Mitch McConnell (R-Kentucky) announced that the vote on the Better Care Reconciliation Act – a bill that would drastically cut Medicaid, kill requirements that health care actually cover things and allow states to set even lower requirements for insurance, and cut funding from Planned Parenthood, in order to give people with incomes over $200,000 a tax cut – has been delayed.
Ironically, McConnell delayed the vote because Senator John McCain (R-Arizona) is recovering from surgery.
There are 52 Republican senators and 48 Democratic senators. Rand Paul (R-Kentucky) and Susan Collins (R-Maine) have already said that they will vote against the BCRA along with all the Democrats, meaning that at most 50 senators will vote for the bill and Mike Pence, as Vice President, would break the tie in favor of the bill. But if McCain doesn’t vote, then the bill will fail 49-50.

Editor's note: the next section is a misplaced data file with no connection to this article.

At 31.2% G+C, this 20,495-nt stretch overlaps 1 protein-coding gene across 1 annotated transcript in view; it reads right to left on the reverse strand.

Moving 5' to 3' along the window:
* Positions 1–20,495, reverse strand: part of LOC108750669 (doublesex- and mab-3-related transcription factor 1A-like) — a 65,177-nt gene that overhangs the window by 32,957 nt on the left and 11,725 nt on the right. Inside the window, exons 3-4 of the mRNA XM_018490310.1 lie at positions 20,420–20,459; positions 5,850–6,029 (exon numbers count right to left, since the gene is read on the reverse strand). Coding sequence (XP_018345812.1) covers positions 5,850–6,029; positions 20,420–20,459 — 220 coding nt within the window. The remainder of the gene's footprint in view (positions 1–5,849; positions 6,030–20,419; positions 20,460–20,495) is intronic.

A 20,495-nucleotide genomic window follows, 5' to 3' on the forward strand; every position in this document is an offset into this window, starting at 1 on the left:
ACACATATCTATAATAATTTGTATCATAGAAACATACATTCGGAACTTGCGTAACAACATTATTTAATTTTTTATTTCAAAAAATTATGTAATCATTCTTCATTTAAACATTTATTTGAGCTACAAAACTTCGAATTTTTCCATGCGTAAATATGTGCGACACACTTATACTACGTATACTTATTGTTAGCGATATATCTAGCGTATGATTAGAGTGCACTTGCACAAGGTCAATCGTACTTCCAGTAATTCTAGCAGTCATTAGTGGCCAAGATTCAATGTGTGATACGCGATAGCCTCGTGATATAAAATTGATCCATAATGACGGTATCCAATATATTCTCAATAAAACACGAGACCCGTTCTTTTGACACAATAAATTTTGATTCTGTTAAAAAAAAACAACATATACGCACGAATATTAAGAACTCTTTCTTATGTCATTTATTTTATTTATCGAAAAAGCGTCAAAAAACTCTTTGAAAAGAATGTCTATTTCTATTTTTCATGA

McCain, who is currently making use of government-provided health care, is expected to vote for a bill that would prevent millions of other people from getting the care that he received. Several weeks ago he said that 22 million people losing access to health care was “a factor” to consider, but not a reason to jettison the bill.
His opinion is probably affected by the fact that he will not be one of those 22 million people.
This past week, news on the BCRA was dominated by a letter from two major health insurers, America’s Health Care Plans and the BlueCross BlueShield Association, that said a new amendment to the bill that would allow people to buy bare-bones insurance would cause the price of real insurance to spiral out of control, leading to even more “widespread terminations of coverage” than the CBC previously estimated.
The health insurance industry spent millions of dollars lobbying against Obamacare in 2009 and was generally quiet during Congress’s earlier repeal efforts, so they’re no friends of the current law. But they were pushed to worry more about clumsy revisions to the law that will have negative impacts on everyone.